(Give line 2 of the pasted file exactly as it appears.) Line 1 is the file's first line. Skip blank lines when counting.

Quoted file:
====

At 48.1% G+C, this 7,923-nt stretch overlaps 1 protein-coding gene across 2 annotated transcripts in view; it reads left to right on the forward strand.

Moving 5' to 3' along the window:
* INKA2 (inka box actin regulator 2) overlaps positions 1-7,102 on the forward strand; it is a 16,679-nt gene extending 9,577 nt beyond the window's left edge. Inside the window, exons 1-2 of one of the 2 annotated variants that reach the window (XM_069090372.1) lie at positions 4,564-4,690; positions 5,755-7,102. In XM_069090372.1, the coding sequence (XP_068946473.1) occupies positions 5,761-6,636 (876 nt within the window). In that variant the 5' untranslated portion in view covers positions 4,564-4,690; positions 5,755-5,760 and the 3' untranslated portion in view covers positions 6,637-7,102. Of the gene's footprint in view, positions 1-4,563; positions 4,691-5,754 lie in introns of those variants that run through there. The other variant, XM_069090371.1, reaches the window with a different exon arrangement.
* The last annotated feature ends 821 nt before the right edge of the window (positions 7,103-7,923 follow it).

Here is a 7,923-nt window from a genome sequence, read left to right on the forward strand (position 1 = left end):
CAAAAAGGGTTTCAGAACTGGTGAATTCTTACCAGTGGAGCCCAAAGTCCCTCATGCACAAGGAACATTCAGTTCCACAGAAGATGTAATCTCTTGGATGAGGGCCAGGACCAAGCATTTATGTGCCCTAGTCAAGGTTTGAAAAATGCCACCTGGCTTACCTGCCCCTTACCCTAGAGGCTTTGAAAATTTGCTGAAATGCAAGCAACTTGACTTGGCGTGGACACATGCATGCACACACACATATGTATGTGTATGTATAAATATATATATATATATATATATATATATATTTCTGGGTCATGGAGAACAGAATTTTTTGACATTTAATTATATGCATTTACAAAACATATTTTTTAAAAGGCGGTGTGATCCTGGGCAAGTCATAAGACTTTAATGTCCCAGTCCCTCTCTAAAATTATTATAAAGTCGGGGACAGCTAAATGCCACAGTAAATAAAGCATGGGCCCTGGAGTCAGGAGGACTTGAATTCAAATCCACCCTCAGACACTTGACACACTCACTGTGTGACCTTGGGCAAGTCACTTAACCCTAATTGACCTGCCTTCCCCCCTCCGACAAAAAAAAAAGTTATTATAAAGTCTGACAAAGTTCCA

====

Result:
Moving 5' to 3' along the window: